We are always appraising the world around us. People, circumstances, risk, opportunities . . . the ability to accurately appraise a situation is necessary to life. And yet, we are so prone to drawing the wrong conclusions.
Here’s a story of successful appraisal that I love. My sister and her family frequent estate sales and vintage and antique shops. It’s a hobby that has also turned into a side hustle because they’re great at finding deals. My sister resells dish and glassware, books, furniture, and other items in her Etsy shop.
A few weeks ago, my niece, age 6, found a Shopkin toy on sale for $2. Later that afternoon, her older siblings researched it online and discovered it was rare and worth a lot more. They sold it for $100. That’s a 500 percent mark-up and a pretty great appraisal of value.
Whether you are a painter or a president, a real estate broker or a baker, your ability to appraise your market is essential. The goal is to be able to draw accurate conclusions about more and more diverse challenges, and then add your insights to curating the creative landscape, connecting to the right people, or determining which way to go.
I love stories. The past few weeks I’ve binged on several mind-boggling and devastating stories about the staggering degree to which people can draw the wrong conclusions or take highly inaccurate appraisals. If this paragraph sounds like hyperbole because of all the adjectives, I assure you, it’s not.
The HBO subscribers might have also watched the two-part documentary Leaving Neverland, in which two men recount experiences of being sexually abused by Michael Jackson. Then I saw The Inventor: Out for Blood in Silicon Valley, which unravels the story of the former company Theranos and its founder and CEO, Elizabeth Holmes.
Then, coincidentally, I listened to the podcast series Dirty John, which tells the story of successful businesswoman Debra Newell’s relationship with violent conman John Meehan.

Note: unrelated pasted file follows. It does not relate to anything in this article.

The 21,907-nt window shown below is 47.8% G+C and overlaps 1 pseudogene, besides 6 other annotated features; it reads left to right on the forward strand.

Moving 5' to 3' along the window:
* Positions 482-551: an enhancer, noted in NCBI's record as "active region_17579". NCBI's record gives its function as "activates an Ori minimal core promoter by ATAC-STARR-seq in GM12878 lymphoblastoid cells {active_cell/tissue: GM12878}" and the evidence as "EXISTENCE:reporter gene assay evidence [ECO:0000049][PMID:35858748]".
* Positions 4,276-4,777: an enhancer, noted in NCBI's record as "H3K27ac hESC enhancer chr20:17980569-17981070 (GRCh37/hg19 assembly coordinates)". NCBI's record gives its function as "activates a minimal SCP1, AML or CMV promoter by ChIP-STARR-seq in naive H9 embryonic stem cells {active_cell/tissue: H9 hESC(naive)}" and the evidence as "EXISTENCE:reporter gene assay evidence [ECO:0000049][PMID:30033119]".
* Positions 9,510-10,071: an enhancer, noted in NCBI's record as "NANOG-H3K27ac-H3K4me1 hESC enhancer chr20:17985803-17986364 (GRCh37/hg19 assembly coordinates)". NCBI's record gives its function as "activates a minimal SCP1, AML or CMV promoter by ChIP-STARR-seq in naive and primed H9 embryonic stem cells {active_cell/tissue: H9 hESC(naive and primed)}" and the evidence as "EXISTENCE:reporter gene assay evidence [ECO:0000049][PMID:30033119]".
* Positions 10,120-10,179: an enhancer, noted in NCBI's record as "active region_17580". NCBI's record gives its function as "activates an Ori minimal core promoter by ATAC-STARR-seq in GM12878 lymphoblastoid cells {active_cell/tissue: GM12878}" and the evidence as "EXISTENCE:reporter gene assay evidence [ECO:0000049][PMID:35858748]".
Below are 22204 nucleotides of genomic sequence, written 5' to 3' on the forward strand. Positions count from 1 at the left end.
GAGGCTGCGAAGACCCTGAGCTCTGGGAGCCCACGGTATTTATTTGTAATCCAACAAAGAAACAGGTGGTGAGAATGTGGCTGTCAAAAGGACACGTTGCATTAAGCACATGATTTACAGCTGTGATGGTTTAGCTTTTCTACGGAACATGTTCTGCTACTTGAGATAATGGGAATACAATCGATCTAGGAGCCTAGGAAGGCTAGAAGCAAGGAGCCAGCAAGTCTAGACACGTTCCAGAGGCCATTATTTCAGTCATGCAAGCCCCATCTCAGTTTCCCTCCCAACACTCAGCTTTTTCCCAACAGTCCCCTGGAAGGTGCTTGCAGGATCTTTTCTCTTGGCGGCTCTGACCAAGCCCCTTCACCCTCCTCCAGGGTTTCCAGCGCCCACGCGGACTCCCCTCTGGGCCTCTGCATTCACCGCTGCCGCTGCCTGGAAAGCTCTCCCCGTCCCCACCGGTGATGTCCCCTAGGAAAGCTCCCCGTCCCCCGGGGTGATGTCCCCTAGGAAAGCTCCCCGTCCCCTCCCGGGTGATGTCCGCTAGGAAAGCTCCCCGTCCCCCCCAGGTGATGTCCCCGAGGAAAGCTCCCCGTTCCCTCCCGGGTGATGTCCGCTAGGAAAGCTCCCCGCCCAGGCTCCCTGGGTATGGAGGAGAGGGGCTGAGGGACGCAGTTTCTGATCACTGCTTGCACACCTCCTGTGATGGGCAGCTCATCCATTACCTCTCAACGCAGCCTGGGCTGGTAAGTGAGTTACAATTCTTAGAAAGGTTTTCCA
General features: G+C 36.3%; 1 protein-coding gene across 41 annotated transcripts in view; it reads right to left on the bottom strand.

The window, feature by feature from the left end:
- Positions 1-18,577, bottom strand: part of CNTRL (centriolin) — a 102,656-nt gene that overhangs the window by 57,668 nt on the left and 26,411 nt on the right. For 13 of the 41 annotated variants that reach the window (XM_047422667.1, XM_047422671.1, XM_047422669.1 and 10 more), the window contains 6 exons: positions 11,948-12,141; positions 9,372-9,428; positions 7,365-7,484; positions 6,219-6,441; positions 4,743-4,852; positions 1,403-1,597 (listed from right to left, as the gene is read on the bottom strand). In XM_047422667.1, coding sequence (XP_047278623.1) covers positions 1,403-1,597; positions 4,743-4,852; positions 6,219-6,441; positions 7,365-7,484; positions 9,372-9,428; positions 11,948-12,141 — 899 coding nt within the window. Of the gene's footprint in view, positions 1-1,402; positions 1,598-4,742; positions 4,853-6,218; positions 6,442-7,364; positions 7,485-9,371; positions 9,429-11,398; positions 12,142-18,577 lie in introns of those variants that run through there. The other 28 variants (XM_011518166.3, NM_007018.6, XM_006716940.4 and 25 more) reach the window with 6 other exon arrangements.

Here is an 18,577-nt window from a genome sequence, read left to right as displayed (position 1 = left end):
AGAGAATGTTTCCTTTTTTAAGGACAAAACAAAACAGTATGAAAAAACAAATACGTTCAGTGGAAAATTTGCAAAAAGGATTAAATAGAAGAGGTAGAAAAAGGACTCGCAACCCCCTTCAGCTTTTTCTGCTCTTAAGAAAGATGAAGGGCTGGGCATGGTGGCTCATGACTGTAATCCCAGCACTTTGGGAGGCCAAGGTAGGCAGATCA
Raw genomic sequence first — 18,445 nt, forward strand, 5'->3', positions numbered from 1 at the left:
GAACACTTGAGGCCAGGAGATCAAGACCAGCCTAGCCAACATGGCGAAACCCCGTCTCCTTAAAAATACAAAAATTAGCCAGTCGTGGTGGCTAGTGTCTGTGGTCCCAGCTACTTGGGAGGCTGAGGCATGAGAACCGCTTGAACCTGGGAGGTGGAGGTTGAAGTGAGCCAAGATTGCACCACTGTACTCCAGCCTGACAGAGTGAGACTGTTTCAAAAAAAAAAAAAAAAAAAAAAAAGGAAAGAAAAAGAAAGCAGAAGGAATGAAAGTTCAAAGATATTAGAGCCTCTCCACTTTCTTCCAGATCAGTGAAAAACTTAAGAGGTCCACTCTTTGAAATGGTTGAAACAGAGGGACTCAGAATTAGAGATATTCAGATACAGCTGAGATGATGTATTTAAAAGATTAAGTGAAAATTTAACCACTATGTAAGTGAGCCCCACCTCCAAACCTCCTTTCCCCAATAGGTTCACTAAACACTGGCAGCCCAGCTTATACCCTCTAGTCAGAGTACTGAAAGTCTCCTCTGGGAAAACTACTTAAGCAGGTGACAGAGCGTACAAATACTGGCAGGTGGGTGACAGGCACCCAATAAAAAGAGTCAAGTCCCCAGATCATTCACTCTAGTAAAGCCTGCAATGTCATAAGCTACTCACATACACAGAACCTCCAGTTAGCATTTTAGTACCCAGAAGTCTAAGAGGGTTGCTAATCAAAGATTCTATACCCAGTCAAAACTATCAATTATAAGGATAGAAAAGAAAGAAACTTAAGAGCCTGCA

After the third story in as many weeks, I woke up feeling overwhelmed by the sense that we live in an age of deception and it is all around us.
How could so many people have been duped? Is there anything we can take and apply to our lives?
Appraisal is one of the powerful elements of a coaching relationship. It’s a lens through which you can examine your life and opportunities.
Appraisal requires that you take a step back and look at a circumstance from a slight distance. The questions of appraisal sound like, “what do you make of it all? What do you think is best? How do you feel about it? How does it look to you?”
Or this question, which I like a lot: What is the story in your head?
Out for Blood sets up the surprising lack of critical appraisal demonstrated by the businessmen who invested in Holmes and Theranos. They told themselves a story about her genius. She was described as “ethereal” and a “revolutionary in the truest sense.” She was considered “the most important inventor of our time.”
Similarly, what was the story in the heads of the parents whose young boys were singled out by Michael Jackson, the King of Pop? Their kids also had ambitions to dance and entertain; this was a lucky break! What was the story in the head of Debra, who wanted to be loved? Here was a handsome doctor who doted on her.
Everyone wants to be special, to be chosen, to be adored. We want to believe that intuition, or vision, is enough to transcend reality. We want to think that dedication to an idea is enough to make it come true. It’s a great dream, right? It’s beautiful. It’s magic.